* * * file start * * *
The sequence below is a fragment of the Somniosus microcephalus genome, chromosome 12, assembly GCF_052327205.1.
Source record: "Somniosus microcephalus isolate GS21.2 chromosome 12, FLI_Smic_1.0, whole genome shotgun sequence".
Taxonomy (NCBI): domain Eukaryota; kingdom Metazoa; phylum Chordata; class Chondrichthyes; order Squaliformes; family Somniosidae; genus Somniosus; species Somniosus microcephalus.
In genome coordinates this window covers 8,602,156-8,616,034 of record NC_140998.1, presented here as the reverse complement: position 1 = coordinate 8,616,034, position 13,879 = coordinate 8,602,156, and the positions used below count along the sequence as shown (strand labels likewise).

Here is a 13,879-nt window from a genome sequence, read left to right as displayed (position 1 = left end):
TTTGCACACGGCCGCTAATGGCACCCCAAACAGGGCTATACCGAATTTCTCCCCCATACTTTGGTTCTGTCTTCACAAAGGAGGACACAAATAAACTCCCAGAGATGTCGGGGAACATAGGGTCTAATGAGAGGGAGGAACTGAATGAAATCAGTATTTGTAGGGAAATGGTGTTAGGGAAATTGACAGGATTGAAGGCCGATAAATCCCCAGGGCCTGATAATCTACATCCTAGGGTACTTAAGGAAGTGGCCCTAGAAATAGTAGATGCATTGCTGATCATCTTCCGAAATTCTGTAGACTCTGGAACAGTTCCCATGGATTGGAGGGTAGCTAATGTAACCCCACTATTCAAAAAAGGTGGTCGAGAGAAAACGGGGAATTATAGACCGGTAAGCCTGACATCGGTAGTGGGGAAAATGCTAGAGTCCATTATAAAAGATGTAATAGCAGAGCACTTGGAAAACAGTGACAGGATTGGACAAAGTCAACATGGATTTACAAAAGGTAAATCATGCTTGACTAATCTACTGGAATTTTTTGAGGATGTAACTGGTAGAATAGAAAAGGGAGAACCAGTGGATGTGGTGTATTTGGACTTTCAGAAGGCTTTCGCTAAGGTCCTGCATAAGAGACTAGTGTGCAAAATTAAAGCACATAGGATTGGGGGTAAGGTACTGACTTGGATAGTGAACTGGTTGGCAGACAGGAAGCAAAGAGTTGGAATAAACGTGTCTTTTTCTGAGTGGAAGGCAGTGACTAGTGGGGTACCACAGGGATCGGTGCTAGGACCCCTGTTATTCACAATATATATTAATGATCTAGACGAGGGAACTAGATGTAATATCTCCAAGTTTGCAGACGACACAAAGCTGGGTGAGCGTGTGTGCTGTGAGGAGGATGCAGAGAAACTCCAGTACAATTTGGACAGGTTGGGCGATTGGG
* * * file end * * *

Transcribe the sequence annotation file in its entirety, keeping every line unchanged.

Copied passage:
The sequence below is a fragment of the Somniosus microcephalus genome, chromosome 12, assembly GCF_052327205.1.
Source record: "Somniosus microcephalus isolate GS21.2 chromosome 12, FLI_Smic_1.0, whole genome shotgun sequence".
Taxonomy (NCBI): domain Eukaryota; kingdom Metazoa; phylum Chordata; class Chondrichthyes; order Squaliformes; family Somniosidae; genus Somniosus; species Somniosus microcephalus.
In genome coordinates this window covers 8,602,156-8,616,034 of record NC_140998.1, presented here as the reverse complement: position 1 = coordinate 8,616,034, position 13,879 = coordinate 8,602,156, and the positions used below count along the sequence as shown (strand labels likewise).

Here is a 13,879-nt window from a genome sequence, read left to right as displayed (position 1 = left end):
TTTGCACACGGCCGCTAATGGCACCCCAAACAGGGCTATACCGAATTTCTCCCCCATACTTTGGTTCTGTCTTCACAAAGGAGGACACAAATAAACTCCCAGAGATGTCGGGGAACATAGGGTCTAATGAGAGGGAGGAACTGAATGAAATCAGTATTTGTAGGGAAATGGTGTTAGGGAAATTGACAGGATTGAAGGCCGATAAATCCCCAGGGCCTGATAATCTACATCCTAGGGTACTTAAGGAAGTGGCCCTAGAAATAGTAGATGCATTGCTGATCATCTTCCGAAATTCTGTAGACTCTGGAACAGTTCCCATGGATTGGAGGGTAGCTAATGTAACCCCACTATTCAAAAAAGGTGGTCGAGAGAAAACGGGGAATTATAGACCGGTAAGCCTGACATCGGTAGTGGGGAAAATGCTAGAGTCCATTATAAAAGATGTAATAGCAGAGCACTTGGAAAACAGTGACAGGATTGGACAAAGTCAACATGGATTTACAAAAGGTAAATCATGCTTGACTAATCTACTGGAATTTTTTGAGGATGTAACTGGTAGAATAGAAAAGGGAGAACCAGTGGATGTGGTGTATTTGGACTTTCAGAAGGCTTTCGCTAAGGTCCTGCATAAGAGACTAGTGTGCAAAATTAAAGCACATAGGATTGGGGGTAAGGTACTGACTTGGATAGTGAACTGGTTGGCAGACAGGAAGCAAAGAGTTGGAATAAACGTGTCTTTTTCTGAGTGGAAGGCAGTGACTAGTGGGGTACCACAGGGATCGGTGCTAGGACCCCTGTTATTCACAATATATATTAATGATCTAGACGAGGGAACTAGATGTAATATCTCCAAGTTTGCAGACGACACAAAGCTGGGTGAGCGTGTGTGCTGTGAGGAGGATGCAGAGAAACTCCAGTACAATTTGGACAGGTTGGGCGATTGGG